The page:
A United Nations initiative reviewing human rights records of countries around the world is indirectly strengthening civil society organisations in Southeast Asia by allowing them to participate in the process. But the groups are still blocked from ensuring human rights are meaningfully protected in their countries.
The UN General Assembly established its Human Rights Council and introduced the universal periodic review of the human rights situation in member countries in 2006. The ten Southeast Asian countries that make up ASEAN – Brunei Darussalam, Myanmar, Cambodia, Indonesia, Laos, Malaysia, Philippines, Singapore, Thailand, Vietnam – have now undergone two cycles of review, while a few remaining nations are awaiting the second round.
Under the process, states report to the commission every four-and-a-half years and receive its recommendations. Reviews focus on the evolution of human rights in that state, and its implementation of previous recommendations. The state under review may either “accept” or “note” the suggestions.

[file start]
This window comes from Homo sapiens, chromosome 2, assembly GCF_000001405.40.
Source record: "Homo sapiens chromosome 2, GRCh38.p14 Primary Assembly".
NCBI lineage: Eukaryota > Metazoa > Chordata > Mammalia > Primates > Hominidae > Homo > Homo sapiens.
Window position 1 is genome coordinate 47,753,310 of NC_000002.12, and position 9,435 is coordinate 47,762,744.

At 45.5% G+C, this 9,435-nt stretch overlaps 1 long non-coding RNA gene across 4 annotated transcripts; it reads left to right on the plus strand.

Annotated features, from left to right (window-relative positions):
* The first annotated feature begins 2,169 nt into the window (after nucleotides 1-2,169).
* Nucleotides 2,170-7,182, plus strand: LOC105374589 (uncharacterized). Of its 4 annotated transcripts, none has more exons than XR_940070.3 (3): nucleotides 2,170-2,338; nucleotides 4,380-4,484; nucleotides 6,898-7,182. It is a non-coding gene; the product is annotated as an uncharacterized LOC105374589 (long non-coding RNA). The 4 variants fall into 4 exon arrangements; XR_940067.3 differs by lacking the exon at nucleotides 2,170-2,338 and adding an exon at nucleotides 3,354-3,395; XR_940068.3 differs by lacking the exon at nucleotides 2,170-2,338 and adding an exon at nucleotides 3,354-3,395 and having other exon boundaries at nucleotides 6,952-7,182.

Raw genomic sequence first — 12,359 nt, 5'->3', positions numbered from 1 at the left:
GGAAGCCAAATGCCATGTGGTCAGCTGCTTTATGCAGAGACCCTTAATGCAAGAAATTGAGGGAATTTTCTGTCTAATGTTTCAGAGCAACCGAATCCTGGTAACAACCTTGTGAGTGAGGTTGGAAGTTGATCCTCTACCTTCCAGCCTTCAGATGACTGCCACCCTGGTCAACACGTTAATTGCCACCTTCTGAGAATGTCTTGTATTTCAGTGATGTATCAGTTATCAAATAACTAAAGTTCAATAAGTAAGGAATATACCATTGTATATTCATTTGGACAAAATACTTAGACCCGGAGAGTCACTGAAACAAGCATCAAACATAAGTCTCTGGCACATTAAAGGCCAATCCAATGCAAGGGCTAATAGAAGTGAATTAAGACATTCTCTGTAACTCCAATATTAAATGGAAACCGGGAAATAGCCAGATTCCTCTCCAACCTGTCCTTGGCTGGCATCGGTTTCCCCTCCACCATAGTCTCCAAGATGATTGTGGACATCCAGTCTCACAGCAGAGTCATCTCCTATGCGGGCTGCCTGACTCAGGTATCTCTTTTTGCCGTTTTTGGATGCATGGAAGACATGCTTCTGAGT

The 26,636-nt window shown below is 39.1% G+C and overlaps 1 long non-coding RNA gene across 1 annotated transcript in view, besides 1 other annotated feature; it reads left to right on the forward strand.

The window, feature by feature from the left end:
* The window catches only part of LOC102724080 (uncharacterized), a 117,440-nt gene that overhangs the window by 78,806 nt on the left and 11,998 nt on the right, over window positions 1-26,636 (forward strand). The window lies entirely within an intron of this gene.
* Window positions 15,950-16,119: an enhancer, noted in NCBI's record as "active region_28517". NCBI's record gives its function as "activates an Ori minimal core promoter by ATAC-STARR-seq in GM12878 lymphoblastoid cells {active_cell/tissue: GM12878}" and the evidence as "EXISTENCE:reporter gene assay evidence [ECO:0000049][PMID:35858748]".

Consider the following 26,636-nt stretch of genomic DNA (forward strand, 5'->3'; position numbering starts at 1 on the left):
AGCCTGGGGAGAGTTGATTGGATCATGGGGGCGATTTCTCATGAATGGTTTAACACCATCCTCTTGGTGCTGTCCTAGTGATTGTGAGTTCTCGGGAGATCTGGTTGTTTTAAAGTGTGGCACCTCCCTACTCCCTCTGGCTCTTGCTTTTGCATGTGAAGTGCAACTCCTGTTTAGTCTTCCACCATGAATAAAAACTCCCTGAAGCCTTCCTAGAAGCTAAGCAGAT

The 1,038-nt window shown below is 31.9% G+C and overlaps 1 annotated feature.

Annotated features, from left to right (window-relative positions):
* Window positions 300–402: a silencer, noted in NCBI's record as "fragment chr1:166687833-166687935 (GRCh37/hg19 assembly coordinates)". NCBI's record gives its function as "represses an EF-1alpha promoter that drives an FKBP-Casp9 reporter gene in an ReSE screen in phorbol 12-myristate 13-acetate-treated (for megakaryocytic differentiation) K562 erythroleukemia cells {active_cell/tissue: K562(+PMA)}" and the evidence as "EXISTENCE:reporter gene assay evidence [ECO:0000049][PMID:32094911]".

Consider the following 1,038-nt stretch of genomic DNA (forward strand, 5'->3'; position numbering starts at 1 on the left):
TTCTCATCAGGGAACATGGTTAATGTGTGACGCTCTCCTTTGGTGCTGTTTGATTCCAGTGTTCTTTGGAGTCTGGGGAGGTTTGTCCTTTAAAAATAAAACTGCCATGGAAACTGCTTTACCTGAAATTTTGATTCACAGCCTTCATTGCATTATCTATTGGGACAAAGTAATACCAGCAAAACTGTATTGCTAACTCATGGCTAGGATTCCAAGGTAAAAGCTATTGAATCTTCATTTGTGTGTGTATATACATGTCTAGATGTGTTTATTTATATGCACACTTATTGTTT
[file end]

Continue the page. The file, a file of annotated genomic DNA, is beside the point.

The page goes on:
Recommendations that states tend to accept are those around improving gender equality, accessibility for those with disabilities, and children’s rights, which has gained particular prominence during the review.
Recommendations that aren’t as acceptable tend to involve hard political issues related to civil and political liberties. Unsurprisingly, it’s usually the latter that are detailed in submissions by civil society organisations.
A role for civil society
Civil society participation in the universal periodic review of ASEAN countries has increased markedly over the two cycles. Some 592 such organisations participated in the first cycle in 2008-2012, with 188 submissions; the second cycle (2012-2016) saw a strong increase, with 811 groups submitting 310 reports (personal, unpublished research).
The rise has put civil society groups at the centre of the UN human rights improvement process. But this isn’t the first time such groups have been at the heart of human rights advocacy in the region.
Civil society groups, such as the coalition known as the Working Group for an ASEAN Human Rights Mechanism, helped push individual countries to join the 2009 ASEAN Inter-Governmental Commission on Human Rights (AICHR), and the 2012 ASEAN Declaration on Human Rights.